No Vote
By Trudy Wischemann
8:05 am,
May 17, 2024

What if someone told you that you have no vote? Right here in America, you a citizen, being told you have no vote: what would you do? Or, a little slimier, you can have a vote, but it won’t count. What then?

Millions of us face this every time we go to the polls (or excuse ourselves from voting) because we’re convinced it doesn’t matter. If you’re a Democrat living in a fire-engine-red district, does that give you license to abstain? Your vote counts even if it doesn’t win, an expression of an alternate way of viewing the potential solutions to the world’s problems. Another alternative is to move to a district where your vote might just help tip the scales. Most of us don’t go to that extreme because we are not bothered enough by the results of losing to the candidate not of our choice.

But what if everything was at stake, everything we’d ever worked for and accomplished teetering on the decisions of people who are not even slightly influenced by our needs? What if you lived where people whose voting power gave them full license to serve their own interests at the expense of the neighbors, and actually benefited from your demise or emigration?

This is the situation that smaller-scale, resident farmers/growers have faced—or not faced—in the Tulare Lake Basin for 75 years or more. Unfortunately, this unbalanced power dynamic that we have not (yet) faced spreads far beyond those muddy shores.

The cause is property-weighted voting in water/water storage districts, which I’m bringing up again because I get to speak on that topic to the League of Women Voters of Tulare County next Tuesday, May 21. I’m calling it “Property-Weighted Voting and the Demise of Democracy: Tell ’Em We’re Taking It Back.” I will be describing what actions we could be taking, based on certain principles embedded in documents like our State Constitution and bodies of legal precedents. What I am advocating is that we the people begin the process of abolishing property-weighted voting in this state, effectively overturning the 1973 U.S. Supreme Court decision of Salyer et. al. v. Tulare Lake Basin Water Storage District, which decided 6:3 that property-weighted voting in these kinds of districts is constitutional at the national level.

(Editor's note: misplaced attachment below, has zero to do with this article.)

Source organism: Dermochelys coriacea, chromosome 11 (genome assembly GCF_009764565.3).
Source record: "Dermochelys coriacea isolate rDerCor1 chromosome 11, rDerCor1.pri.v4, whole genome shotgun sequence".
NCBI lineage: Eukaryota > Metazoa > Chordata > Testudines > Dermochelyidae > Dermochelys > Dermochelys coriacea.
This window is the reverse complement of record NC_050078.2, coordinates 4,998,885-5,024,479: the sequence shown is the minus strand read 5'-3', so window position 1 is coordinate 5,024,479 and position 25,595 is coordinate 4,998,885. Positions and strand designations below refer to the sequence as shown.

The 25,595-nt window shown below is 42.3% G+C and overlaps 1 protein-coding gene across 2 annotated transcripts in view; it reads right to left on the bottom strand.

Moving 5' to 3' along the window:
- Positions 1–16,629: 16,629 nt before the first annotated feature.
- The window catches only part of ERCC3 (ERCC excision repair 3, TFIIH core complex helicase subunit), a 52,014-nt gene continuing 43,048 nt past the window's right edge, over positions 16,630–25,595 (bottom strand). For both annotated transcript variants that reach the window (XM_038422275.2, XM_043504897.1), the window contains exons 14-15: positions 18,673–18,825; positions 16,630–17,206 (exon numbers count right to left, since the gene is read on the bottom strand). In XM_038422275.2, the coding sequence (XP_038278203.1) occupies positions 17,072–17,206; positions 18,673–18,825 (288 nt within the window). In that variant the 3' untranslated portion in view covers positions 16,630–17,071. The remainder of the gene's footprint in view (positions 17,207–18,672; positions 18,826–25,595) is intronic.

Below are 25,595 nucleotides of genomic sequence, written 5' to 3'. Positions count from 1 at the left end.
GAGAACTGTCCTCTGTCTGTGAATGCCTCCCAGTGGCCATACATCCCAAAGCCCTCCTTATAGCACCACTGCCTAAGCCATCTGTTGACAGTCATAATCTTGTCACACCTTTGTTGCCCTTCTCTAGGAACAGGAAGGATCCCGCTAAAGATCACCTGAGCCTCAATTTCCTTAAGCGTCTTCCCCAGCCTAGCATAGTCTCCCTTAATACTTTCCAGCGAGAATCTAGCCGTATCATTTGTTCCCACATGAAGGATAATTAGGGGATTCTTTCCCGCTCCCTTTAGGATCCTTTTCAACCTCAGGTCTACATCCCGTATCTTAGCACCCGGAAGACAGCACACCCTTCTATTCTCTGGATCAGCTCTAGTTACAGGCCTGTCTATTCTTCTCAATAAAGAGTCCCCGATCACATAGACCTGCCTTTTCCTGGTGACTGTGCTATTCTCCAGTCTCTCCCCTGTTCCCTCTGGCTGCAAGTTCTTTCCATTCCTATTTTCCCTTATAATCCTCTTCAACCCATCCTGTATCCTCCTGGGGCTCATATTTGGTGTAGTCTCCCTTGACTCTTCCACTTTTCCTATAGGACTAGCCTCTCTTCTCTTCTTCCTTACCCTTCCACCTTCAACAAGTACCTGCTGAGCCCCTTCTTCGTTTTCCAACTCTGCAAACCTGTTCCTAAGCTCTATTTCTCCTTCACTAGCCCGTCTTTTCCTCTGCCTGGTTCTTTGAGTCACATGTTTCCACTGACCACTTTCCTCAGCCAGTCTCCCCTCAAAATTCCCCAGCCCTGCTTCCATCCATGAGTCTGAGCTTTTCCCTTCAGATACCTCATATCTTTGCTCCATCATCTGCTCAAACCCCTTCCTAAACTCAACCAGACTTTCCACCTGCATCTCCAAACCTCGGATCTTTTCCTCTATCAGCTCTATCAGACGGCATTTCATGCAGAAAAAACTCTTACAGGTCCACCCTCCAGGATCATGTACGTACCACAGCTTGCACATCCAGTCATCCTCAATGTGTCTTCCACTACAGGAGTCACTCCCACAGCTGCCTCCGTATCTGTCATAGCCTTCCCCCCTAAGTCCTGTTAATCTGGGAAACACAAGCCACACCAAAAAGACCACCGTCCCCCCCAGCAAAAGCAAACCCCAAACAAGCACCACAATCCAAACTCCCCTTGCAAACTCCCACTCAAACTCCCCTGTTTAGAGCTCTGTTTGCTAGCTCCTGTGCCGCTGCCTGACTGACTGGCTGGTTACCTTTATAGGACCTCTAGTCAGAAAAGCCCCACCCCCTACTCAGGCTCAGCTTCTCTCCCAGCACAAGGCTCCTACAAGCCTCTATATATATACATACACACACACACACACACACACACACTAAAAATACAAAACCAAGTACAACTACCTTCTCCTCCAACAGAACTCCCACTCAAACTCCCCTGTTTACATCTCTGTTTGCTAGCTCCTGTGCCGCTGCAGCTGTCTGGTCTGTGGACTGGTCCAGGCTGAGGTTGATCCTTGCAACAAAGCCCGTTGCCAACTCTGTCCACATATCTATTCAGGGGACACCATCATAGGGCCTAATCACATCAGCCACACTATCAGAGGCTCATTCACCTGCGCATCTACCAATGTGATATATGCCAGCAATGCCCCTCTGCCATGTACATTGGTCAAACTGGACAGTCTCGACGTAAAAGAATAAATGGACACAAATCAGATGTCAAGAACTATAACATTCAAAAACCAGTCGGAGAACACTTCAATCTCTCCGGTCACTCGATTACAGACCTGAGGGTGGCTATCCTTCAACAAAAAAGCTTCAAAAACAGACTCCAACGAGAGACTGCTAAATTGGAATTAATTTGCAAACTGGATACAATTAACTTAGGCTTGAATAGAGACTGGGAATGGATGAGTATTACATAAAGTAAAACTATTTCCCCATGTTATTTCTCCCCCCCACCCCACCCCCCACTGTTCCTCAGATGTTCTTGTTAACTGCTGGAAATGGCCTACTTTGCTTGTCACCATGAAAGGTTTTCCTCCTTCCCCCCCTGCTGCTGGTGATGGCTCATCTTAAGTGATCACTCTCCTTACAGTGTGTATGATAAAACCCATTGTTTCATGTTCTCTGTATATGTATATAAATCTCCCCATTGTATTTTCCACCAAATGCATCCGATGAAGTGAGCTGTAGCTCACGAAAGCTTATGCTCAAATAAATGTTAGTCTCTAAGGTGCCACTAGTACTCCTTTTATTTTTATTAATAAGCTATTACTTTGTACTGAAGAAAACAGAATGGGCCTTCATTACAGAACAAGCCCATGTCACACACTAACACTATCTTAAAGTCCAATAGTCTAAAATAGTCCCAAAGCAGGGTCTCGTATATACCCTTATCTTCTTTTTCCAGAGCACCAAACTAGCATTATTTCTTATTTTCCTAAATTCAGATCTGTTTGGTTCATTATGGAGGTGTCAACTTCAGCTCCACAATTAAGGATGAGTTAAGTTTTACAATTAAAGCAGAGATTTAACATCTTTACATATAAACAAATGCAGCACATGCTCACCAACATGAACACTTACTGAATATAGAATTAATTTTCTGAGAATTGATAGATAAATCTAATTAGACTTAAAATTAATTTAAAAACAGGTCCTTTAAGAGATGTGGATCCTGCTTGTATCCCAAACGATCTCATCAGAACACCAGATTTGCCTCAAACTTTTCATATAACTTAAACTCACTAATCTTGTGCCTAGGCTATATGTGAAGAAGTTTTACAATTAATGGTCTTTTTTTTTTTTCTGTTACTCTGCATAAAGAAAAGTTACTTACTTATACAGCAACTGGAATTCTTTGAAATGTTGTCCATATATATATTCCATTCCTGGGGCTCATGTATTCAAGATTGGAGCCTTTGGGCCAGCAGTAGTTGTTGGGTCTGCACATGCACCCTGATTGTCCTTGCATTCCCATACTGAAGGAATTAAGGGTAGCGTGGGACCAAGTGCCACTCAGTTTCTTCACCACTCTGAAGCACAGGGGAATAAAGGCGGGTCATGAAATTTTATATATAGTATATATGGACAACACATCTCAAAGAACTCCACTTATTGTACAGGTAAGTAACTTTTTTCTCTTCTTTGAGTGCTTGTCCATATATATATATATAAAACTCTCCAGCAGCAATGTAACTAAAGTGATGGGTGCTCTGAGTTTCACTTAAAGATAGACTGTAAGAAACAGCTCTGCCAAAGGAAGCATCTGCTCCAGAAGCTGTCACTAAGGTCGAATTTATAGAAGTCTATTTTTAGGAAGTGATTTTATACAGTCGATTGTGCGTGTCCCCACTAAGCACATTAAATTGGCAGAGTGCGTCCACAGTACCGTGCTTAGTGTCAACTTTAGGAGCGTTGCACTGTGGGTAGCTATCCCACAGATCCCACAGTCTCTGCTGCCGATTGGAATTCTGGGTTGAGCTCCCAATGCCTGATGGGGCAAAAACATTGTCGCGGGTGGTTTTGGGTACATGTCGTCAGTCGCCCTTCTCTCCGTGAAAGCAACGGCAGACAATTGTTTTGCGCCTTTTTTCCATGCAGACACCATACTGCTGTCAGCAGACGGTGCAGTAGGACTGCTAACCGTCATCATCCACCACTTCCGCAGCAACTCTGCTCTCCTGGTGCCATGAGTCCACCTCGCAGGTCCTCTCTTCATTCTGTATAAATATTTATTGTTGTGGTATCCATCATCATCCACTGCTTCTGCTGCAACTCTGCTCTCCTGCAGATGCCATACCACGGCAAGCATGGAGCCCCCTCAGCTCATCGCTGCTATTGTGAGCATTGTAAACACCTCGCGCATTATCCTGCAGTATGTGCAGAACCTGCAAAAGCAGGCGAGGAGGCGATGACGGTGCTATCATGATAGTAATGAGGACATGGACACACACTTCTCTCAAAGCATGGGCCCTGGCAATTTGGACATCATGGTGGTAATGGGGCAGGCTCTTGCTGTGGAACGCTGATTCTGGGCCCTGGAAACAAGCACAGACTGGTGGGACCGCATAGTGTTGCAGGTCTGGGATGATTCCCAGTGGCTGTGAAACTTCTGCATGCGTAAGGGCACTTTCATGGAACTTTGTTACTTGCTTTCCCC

The need to do so is urgent. Property-weighted voting allows super-large landowners to control the water supplies of all landowners within their district’s boundaries, not just the water for their own properties. (As I have written in this column over the past year, we could see this dominance more easily during the 2023 flooding events than we can with groundwater overdraft and export outside the groundwater basins.) This power allows them to exert power over the regulatory agencies, as well as local public servants, who bow to their wishes at the public’s expense. It has allowed them to take control of the groundwater management process in invisible ways, which threatens to leave us—the communities and resident agricultural enterprises that make up our rural economy—high and dry. We will all be paying a price for it—for essentially having no vote over the management of our groundwater, our last source of defense against droughts.

At this moment, we have no vote over our socio-economic future as a rural economy. But we have voices, and it’s time to use them. Tell ‘em we’re taking it back—and they might as well get used to the idea.

Our LWV meets third Tuesdays in Visalia at Left of Center Bistro, 699 W. Center from 11:30 to 1 p.m. For buffet lunch reservations RSVP: before 5 p.m., May 17.

Trudy Wischemann is a rural advocate who writes wrongs. You can send her your thoughts on speaking up c/o P.O. Box 1374, Lindsay CA 93247. This column is not a news article but the opinion of the writer and does not reflect the views of the Mid Valley Times newspaper.

About the Author

Trudy Wischemann
Local writer of the column ‘Notes From Home’